DENVER – LAWFUEL – The Law News Network – Bill Leone, United States Attorney for the District of Colorado, in conjunction with the Office of the Inspector General for the Department of Health and Human Services, today announced that Jack Stephen Cates, owner of Boulder based MediCenter Diabetic Supply, has entered into a settlement agreement with the United States to settle allegations of submitting false claims to Medicare.
In order to satisfy the claims identified by the government, Cates has sold MediCenter, providing the proceeds, totaling over $1.6 million to the Department of Justice.
MediCenter is a durable medical equipment supply company which dispenses diabetic supplies to Medicare beneficiaries throughout the country. The company, owned by Stephen Cates, began conducting business with Medicare in 1993, while located in Juniper, Florida. The company moved to Colorado in 1997, and was located in Boulder, Colorado until its recent closure.
An investigation conducted by the Department of Justice and the Office of the Inspector General of the Department of Health and Human Services revealed that from January 1, 1998 through December 31, 2003, Cates and MediCenter improperly submitted claims to Medicare for diabetic supplies for: services not rendered; supplies that the beneficiary refused to accept; equipment that had never been ordered by the beneficiary; supplies that were returned; medically unnecessary supplies; equipment not in use; and supplies sent after a beneficiary’s death.
The United States contends that Cates and MediCenter submitted claims that constituted double billing for returned supplies and claims for which the beneficiaries’ co-payment had been improperly waived. The United States also contends that an employee of MediCenter forged physician and beneficiary signatures and was unable to provide adequate tracking records to support purported shipments of diabetic supplies for which reimbursement had been sought. Lastly, MediCenter made unsolicited telemarketing calls to Medicare beneficiaries in violation of the Social Security Act. As a result of these claims, the government alleges that MediCenter received payments to which they were not entitled.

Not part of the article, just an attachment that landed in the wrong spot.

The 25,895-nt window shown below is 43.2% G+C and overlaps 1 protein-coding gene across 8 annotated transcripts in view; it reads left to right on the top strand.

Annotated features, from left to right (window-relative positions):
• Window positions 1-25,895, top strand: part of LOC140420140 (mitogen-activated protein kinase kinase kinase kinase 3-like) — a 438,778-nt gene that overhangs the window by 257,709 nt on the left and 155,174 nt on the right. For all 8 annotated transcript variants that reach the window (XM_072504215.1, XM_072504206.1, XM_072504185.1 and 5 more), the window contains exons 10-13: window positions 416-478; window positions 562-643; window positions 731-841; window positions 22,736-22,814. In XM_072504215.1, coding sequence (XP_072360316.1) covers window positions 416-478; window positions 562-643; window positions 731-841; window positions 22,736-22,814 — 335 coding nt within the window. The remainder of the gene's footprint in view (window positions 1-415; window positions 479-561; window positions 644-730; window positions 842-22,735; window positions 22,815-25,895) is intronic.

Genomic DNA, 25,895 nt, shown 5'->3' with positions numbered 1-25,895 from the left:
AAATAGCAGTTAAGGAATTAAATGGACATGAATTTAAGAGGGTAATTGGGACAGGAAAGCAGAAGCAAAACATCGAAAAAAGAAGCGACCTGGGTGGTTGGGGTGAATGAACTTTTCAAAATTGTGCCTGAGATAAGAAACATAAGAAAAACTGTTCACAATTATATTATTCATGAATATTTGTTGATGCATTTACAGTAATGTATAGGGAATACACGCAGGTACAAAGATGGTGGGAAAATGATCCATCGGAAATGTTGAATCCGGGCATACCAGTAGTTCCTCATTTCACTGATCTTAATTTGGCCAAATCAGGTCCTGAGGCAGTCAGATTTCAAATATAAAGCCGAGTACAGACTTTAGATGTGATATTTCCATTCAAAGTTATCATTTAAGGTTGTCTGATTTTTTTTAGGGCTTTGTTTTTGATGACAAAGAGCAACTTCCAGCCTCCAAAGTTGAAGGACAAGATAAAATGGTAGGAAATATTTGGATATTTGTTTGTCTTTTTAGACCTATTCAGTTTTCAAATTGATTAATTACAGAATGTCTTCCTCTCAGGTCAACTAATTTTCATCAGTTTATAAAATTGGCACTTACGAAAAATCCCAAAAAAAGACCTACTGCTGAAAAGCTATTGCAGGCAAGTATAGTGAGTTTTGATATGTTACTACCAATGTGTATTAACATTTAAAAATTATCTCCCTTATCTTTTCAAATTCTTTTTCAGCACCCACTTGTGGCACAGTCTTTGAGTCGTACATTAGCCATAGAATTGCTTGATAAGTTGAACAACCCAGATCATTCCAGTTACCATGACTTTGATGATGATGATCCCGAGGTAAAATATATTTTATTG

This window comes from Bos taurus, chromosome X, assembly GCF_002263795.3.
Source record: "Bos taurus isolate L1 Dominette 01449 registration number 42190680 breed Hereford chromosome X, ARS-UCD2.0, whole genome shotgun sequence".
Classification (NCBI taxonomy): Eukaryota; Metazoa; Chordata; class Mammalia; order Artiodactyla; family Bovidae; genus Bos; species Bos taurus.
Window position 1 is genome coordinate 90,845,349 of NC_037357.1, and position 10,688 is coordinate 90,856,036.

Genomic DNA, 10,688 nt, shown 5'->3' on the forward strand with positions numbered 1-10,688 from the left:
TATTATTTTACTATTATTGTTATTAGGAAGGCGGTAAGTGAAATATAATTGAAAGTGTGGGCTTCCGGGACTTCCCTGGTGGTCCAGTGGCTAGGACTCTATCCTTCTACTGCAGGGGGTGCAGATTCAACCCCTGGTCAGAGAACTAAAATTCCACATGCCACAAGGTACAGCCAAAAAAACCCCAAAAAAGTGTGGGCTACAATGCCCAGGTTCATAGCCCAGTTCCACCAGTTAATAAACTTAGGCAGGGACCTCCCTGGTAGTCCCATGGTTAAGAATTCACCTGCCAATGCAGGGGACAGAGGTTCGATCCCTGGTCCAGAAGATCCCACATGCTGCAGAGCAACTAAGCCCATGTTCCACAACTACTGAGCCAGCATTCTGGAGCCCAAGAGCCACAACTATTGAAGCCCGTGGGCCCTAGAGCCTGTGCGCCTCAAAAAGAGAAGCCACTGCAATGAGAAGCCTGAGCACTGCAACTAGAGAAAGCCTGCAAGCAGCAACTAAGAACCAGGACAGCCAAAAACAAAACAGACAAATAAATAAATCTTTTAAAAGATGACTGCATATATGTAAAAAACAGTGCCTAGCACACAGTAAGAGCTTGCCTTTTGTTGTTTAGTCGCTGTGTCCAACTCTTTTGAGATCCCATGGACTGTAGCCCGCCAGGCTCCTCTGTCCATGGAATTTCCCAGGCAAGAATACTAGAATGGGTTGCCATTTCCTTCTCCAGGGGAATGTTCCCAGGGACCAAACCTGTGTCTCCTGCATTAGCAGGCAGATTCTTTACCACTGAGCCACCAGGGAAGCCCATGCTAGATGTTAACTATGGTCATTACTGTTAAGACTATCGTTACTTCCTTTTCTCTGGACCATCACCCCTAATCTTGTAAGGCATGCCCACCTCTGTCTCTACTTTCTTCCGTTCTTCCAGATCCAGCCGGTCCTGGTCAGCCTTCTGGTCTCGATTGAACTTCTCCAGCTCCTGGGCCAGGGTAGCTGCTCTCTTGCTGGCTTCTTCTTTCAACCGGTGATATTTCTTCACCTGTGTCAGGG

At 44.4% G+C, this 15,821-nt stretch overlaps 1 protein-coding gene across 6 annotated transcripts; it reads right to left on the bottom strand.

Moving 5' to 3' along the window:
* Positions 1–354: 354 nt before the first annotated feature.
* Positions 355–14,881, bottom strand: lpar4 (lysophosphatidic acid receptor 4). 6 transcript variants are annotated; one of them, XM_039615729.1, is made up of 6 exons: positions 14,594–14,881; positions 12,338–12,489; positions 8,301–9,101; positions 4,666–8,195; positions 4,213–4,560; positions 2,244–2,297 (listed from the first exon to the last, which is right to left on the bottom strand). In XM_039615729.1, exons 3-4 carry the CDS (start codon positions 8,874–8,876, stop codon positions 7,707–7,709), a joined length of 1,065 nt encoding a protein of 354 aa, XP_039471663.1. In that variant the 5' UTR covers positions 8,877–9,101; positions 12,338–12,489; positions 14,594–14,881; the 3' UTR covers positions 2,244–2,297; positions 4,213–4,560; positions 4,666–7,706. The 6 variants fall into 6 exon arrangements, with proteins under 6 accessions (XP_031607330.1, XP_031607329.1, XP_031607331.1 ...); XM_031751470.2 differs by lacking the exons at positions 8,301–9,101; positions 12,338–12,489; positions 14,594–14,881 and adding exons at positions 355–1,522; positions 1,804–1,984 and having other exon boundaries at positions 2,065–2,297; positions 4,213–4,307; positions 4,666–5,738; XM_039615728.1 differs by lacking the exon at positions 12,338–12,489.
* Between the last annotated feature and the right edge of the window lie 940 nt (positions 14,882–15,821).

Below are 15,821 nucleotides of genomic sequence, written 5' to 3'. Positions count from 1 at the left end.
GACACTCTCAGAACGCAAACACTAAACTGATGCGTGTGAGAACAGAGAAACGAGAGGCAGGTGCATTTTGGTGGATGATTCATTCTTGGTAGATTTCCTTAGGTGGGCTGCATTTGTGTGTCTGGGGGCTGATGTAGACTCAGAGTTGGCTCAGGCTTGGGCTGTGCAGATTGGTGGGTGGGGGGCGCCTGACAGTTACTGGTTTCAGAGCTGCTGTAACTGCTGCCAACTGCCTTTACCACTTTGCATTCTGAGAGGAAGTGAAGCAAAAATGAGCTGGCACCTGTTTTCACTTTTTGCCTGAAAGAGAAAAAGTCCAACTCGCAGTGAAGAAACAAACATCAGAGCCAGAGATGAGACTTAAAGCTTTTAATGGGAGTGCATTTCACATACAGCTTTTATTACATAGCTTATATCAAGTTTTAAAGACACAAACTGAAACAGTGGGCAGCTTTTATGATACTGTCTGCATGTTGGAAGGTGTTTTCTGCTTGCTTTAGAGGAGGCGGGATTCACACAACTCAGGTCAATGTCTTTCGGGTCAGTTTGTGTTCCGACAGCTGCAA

Cates and MediCenter admit that the claims were inappropriately submitted for payment, but deny that the claims were submitted with fraudulent intent. The settlement agreement is not a concession by the United States that its claims are not well founded.
The United States has agreed to release Cates and MediCenter from any additional civil or administrative monetary claims. In return, in addition to the sale of the business, Cates and MediCenter have agreed to be permanently excluded from the Medicare program and all federal procurement and non-procurement programs, and that federal health care programs shall not reimburse Cates and MediCenter or anyone else for goods or services, including administrative and management services, furnished, ordered, or prescribed by Cates or MediCenter in any capacity.
“The complete disregard Cates and MediCenter demonstrated for the rules and regulations governing durable medical equipment providers resulted in the submission of false claims to Medicare,” said United States Attorney Bill Leone. “As a result of settlement negotiations, Cates cooperated by selling his business. He turned over the proceeds to the Department of Justice, and has agreed to never receive or accept payment from the federal government again. This settlement agreement demonstrates the harsh consequences companies face when submitting false claims to Medicare.”
This case was investigated by the Office of the Inspector General for the Department of Health and Human Services.
Medicare is a federal health insurance program that provides benefits to elderly and disabled Americans.
This case was handled by Assistant United States Attorney Edwin Winstead.